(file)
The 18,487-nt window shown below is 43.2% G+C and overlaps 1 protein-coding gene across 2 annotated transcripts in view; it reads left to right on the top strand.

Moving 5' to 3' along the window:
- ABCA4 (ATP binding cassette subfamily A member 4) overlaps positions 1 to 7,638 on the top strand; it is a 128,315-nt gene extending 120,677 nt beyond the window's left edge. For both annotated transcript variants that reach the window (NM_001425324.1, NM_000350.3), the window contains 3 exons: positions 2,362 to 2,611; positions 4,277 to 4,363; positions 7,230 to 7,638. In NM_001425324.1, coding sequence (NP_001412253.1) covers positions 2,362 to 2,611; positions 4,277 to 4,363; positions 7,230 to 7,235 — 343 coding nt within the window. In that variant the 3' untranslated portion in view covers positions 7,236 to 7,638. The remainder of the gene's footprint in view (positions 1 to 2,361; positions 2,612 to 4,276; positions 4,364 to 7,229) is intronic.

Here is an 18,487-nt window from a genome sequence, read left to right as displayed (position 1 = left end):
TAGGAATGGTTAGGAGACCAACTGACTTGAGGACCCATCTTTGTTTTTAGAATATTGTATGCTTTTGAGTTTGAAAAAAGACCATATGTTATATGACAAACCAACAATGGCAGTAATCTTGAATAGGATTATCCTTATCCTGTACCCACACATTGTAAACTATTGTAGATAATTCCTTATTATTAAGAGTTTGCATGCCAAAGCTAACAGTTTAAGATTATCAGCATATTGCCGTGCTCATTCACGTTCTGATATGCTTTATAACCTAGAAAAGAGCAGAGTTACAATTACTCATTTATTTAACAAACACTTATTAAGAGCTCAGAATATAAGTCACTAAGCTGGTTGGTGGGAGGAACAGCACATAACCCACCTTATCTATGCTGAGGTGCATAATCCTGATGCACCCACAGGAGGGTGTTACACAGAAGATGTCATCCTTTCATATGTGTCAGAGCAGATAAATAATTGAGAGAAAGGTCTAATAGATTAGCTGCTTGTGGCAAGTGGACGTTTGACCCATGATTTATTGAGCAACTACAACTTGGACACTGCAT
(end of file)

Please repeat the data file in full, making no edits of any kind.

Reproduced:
The 18,487-nt window shown below is 43.2% G+C and overlaps 1 protein-coding gene across 2 annotated transcripts in view; it reads left to right on the top strand.

Moving 5' to 3' along the window:
- ABCA4 (ATP binding cassette subfamily A member 4) overlaps positions 1 to 7,638 on the top strand; it is a 128,315-nt gene extending 120,677 nt beyond the window's left edge. For both annotated transcript variants that reach the window (NM_001425324.1, NM_000350.3), the window contains 3 exons: positions 2,362 to 2,611; positions 4,277 to 4,363; positions 7,230 to 7,638. In NM_001425324.1, coding sequence (NP_001412253.1) covers positions 2,362 to 2,611; positions 4,277 to 4,363; positions 7,230 to 7,235 — 343 coding nt within the window. In that variant the 3' untranslated portion in view covers positions 7,236 to 7,638. The remainder of the gene's footprint in view (positions 1 to 2,361; positions 2,612 to 4,276; positions 4,364 to 7,229) is intronic.

Here is an 18,487-nt window from a genome sequence, read left to right as displayed (position 1 = left end):
TAGGAATGGTTAGGAGACCAACTGACTTGAGGACCCATCTTTGTTTTTAGAATATTGTATGCTTTTGAGTTTGAAAAAAGACCATATGTTATATGACAAACCAACAATGGCAGTAATCTTGAATAGGATTATCCTTATCCTGTACCCACACATTGTAAACTATTGTAGATAATTCCTTATTATTAAGAGTTTGCATGCCAAAGCTAACAGTTTAAGATTATCAGCATATTGCCGTGCTCATTCACGTTCTGATATGCTTTATAACCTAGAAAAGAGCAGAGTTACAATTACTCATTTATTTAACAAACACTTATTAAGAGCTCAGAATATAAGTCACTAAGCTGGTTGGTGGGAGGAACAGCACATAACCCACCTTATCTATGCTGAGGTGCATAATCCTGATGCACCCACAGGAGGGTGTTACACAGAAGATGTCATCCTTTCATATGTGTCAGAGCAGATAAATAATTGAGAGAAAGGTCTAATAGATTAGCTGCTTGTGGCAAGTGGACGTTTGACCCATGATTTATTGAGCAACTACAACTTGGACACTGCAT